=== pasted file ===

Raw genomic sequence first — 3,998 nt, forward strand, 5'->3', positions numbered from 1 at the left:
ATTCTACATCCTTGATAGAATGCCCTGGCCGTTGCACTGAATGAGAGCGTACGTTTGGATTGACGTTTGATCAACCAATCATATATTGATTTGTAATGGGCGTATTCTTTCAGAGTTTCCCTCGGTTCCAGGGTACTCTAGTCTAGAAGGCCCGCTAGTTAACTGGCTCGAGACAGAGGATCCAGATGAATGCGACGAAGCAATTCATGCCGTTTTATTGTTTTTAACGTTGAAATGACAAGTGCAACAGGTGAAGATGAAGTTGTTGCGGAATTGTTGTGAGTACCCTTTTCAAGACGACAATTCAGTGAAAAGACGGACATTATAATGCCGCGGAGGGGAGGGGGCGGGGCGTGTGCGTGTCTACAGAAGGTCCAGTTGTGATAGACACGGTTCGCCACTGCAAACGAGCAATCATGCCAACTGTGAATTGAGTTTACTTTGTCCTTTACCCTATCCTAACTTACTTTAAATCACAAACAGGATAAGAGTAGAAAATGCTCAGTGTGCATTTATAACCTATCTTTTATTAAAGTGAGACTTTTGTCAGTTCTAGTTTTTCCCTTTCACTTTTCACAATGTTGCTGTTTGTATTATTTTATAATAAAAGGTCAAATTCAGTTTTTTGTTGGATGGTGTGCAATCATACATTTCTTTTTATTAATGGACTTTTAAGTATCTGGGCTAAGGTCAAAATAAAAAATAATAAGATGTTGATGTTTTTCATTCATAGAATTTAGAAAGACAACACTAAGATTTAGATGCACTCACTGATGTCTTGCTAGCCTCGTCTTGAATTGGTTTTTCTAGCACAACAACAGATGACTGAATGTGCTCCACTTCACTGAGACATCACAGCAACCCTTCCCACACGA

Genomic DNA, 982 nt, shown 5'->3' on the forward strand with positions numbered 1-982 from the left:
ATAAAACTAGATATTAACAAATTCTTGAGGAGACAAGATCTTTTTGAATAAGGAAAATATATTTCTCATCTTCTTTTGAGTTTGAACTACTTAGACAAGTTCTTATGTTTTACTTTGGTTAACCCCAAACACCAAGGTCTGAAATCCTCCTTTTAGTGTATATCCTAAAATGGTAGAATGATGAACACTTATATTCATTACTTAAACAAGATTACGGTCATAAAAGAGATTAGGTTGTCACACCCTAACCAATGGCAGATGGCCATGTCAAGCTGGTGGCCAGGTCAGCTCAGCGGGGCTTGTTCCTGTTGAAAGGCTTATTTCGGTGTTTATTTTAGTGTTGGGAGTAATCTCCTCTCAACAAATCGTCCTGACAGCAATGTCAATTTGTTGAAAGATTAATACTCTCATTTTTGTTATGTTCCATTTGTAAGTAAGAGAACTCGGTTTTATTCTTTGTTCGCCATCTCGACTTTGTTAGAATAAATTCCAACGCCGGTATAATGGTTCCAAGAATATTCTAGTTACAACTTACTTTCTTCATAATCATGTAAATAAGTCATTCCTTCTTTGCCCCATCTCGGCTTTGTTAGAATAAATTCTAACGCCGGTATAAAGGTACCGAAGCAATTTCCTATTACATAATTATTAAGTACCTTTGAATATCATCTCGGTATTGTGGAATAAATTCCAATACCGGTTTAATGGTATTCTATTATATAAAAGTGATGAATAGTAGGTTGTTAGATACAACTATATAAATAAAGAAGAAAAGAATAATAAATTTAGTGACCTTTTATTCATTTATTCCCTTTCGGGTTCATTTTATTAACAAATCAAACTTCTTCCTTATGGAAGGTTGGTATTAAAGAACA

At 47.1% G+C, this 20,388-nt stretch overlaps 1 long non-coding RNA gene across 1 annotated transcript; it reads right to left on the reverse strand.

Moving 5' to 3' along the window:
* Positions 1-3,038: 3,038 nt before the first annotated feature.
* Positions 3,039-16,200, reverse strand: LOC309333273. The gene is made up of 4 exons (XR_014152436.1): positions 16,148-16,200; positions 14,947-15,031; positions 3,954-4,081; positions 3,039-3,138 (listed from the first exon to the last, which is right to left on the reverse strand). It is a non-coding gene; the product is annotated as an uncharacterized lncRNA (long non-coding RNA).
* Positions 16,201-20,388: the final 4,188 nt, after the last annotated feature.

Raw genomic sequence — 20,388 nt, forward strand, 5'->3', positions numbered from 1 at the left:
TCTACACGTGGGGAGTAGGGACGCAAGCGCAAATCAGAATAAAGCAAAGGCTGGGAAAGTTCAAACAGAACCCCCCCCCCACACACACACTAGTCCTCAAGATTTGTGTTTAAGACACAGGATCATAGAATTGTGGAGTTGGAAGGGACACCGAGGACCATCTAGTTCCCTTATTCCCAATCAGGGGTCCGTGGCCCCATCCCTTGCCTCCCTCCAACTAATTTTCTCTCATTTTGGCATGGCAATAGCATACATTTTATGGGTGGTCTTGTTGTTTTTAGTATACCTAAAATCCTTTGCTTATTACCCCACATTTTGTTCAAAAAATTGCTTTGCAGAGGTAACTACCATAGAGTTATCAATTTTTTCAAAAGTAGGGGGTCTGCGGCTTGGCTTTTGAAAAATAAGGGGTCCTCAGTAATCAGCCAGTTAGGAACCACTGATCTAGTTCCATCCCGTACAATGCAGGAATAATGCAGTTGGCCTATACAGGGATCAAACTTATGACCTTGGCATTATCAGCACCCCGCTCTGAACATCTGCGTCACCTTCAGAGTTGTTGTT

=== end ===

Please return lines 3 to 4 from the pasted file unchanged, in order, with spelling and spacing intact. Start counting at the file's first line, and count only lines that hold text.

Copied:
Genomic DNA, 982 nt, shown 5'->3' on the forward strand with positions numbered 1-982 from the left:
ATAAAACTAGATATTAACAAATTCTTGAGGAGACAAGATCTTTTTGAATAAGGAAAATATATTTCTCATCTTCTTTTGAGTTTGAACTACTTAGACAAGTTCTTATGTTTTACTTTGGTTAACCCCAAACACCAAGGTCTGAAATCCTCCTTTTAGTGTATATCCTAAAATGGTAGAATGATGAACACTTATATTCATTACTTAAACAAGATTACGGTCATAAAAGAGATTAGGTTGTCACACCCTAACCAATGGCAGATGGCCATGTCAAGCTGGTGGCCAGGTCAGCTCAGCGGGGCTTGTTCCTGTTGAAAGGCTTATTTCGGTGTTTATTTTAGTGTTGGGAGTAATCTCCTCTCAACAAATCGTCCTGACAGCAATGTCAATTTGTTGAAAGATTAATACTCTCATTTTTGTTATGTTCCATTTGTAAGTAAGAGAACTCGGTTTTATTCTTTGTTCGCCATCTCGACTTTGTTAGAATAAATTCCAACGCCGGTATAATGGTTCCAAGAATATTCTAGTTACAACTTACTTTCTTCATAATCATGTAAATAAGTCATTCCTTCTTTGCCCCATCTCGGCTTTGTTAGAATAAATTCTAACGCCGGTATAAAGGTACCGAAGCAATTTCCTATTACATAATTATTAAGTACCTTTGAATATCATCTCGGTATTGTGGAATAAATTCCAATACCGGTTTAATGGTATTCTATTATATAAAAGTGATGAATAGTAGGTTGTTAGATACAACTATATAAATAAAGAAGAAAAGAATAATAAATTTAGTGACCTTTTATTCATTTATTCCCTTTCGGGTTCATTTTATTAACAAATCAAACTTCTTCCTTATGGAAGGTTGGTATTAAAGAACA